Repetitive Transcranial Magnetic Stimulation for Executive Function Deficits in Autism Spectrum Disorder and Effects on Brain Structure and Function

Thursday, May 12, 2016: 11:20 AM
Room 307 (Baltimore Convention Center)
S. H. Ameis, University of Toronto, Toronto, ON, Canada
Background:   There are no satisfactory treatments for executive functioning (EF) deficits that predict real-world disability and long-term morbidity in individuals with high functioning autism spectrum disorder (HF-ASD). Our randomized, double-blind, sham-controlled pilot study results suggest that four weeks of repetitive transcranial magnetic stimulation (rTMS) applied to dorsolateral prefrontal cortex (DLPFC) can significantly improve EF performance in adults with schizophrenia (Cohen’s d=0.91). As there may be overlapping etiology resulting in EF impairments in HF-ASD and in schizophrenia, the same biological treatments may improve performance deficits in both conditions.

Objectives:   To complete a pilot study exploring the novel application of rTMS to DLPFC for treatment of EF deficits in adolescents and young adults with HF-ASD. This pilot study focuses on evaluating the feasibility of implementing our rTMS treatment protocol in HF-ASD. Our primary aims are to: (i) determine if our rTMS protocol can be successfully applied in people with HF-ASD, (ii) examine whether active rTMS improves EF performance in HF-ASD, and (iii) use structural and functional MRI in a pre/post design to identify mechanisms of treatment response .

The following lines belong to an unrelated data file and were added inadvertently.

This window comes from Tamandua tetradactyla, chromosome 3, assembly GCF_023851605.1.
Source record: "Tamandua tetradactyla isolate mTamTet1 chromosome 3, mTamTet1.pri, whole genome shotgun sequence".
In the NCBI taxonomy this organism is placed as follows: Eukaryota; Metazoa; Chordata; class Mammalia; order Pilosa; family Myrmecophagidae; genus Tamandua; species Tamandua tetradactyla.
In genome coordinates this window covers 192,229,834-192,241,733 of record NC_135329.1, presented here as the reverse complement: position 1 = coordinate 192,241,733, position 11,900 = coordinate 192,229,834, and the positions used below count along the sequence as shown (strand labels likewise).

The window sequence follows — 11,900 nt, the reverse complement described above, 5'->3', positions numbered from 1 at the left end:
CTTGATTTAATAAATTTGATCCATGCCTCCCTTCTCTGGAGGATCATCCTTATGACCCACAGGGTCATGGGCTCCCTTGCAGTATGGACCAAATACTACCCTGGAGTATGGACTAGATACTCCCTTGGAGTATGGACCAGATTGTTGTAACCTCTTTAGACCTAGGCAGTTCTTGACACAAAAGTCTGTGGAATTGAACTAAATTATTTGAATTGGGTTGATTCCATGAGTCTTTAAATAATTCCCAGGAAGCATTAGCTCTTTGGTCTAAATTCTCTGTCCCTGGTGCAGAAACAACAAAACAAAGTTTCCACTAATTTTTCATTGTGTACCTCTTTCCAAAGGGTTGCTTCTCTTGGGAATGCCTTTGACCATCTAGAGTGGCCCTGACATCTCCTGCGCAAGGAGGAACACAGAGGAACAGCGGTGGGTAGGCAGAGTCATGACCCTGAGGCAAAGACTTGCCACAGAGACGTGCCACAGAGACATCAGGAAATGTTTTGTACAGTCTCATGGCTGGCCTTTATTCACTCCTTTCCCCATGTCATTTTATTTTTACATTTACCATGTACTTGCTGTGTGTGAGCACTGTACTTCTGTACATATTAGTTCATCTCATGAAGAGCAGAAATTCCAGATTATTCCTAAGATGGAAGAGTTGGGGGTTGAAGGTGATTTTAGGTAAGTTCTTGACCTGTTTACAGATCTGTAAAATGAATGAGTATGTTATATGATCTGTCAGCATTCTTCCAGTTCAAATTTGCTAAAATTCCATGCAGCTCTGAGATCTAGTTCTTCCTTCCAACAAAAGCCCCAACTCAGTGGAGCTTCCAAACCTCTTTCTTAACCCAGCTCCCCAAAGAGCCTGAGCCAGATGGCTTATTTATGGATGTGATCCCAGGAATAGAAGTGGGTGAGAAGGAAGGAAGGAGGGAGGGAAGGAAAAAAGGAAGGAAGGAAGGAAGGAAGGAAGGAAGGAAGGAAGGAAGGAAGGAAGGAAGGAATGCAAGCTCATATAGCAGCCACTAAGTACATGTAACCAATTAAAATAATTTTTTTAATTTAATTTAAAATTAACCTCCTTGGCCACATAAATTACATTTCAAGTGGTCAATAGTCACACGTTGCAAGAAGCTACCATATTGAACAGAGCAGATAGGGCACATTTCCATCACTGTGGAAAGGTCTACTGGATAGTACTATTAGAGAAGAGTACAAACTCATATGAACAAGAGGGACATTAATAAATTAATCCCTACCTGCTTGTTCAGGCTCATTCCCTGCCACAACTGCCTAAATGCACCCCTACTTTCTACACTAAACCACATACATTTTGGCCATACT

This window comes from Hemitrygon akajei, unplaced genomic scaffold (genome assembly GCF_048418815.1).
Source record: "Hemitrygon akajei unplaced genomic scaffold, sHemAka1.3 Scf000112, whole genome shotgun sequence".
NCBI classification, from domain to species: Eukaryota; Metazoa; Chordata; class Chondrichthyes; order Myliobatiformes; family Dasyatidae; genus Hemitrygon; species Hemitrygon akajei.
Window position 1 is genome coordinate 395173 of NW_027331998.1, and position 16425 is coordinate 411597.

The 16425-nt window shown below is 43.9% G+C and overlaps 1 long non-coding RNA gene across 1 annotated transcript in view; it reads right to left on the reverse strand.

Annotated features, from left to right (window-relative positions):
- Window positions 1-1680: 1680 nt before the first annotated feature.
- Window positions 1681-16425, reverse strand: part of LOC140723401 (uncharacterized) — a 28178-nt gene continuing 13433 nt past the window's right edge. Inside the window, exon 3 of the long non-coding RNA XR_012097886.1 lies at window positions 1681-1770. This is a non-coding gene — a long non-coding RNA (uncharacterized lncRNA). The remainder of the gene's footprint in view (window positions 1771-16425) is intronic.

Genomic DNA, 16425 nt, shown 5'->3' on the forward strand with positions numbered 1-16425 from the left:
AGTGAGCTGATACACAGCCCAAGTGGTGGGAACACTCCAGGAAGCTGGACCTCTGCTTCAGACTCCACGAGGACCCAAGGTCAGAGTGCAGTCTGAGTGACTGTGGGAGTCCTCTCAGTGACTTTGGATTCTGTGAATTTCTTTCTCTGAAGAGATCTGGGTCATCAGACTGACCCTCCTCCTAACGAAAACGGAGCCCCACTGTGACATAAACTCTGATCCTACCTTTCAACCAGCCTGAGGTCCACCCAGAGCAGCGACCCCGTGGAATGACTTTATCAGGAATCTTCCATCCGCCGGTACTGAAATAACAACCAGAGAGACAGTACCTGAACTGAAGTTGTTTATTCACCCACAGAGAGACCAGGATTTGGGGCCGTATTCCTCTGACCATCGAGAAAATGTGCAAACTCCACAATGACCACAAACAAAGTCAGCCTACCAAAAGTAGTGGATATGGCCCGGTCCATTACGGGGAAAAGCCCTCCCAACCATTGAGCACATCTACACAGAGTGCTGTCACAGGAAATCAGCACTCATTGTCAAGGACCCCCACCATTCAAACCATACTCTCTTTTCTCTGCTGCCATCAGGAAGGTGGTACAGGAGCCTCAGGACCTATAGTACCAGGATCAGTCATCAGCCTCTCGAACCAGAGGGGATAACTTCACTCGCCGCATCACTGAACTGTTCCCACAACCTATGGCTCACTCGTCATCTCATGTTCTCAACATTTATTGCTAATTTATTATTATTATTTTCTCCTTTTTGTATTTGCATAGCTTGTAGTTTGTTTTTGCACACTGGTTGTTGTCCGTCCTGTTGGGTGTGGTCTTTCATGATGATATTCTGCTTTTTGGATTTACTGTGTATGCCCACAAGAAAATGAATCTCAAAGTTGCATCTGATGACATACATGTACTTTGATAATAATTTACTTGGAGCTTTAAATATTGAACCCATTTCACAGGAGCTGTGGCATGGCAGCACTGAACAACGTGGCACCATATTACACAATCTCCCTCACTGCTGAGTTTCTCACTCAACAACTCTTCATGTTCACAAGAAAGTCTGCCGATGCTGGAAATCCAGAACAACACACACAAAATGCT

Methods:   We are using a randomized, double-blind, sham-controlled design comparing active (20Hz) vs. sham rTMS applied 5 days per week for 4 weeks bilaterally to DLPFC in young people with HF-ASD (active, N=20 vs. sham, N=20, 16-35 years). Outcome measures of EF performance (measured using Cambridge Neuropsychological Test Automated Battery) are being evaluated before and after the 4-week intervention. Structural and functional neuroimaging measures (MRI/DTI/rs-fMRI and task-based fMRI) will also be acquired at baseline, and at the end of the 4-week rTMS trial in HF-ASD subjects to assess for biomarkers of treatment response.

Results:   We have now completed year 1 of our 2-year clinical trial. 20 subjects have now successfully completed our study protocol. Over the past 12 months, we have demonstrated feasibility and tolerability of our rTMS protocol in HF-ASD, having successfully recruited ~2 HF-ASD subjects/month (total N=20) to our study, retaining 100% of randomized subjects, with only transient and mild side-effects reported following rTMS.

Conclusions:   At IMFAR 2016, we will present our novel protocol, as well as preliminary data regarding the feasibility of implementing our study protocol in HF-ASD participants. In addition, we will present preliminary neuroimaging results including: associations between baseline measures of cognitive performance and DLPFC structure and DLPFC activation, as well as microstructure of white matter tracts connecting to the DLPFC.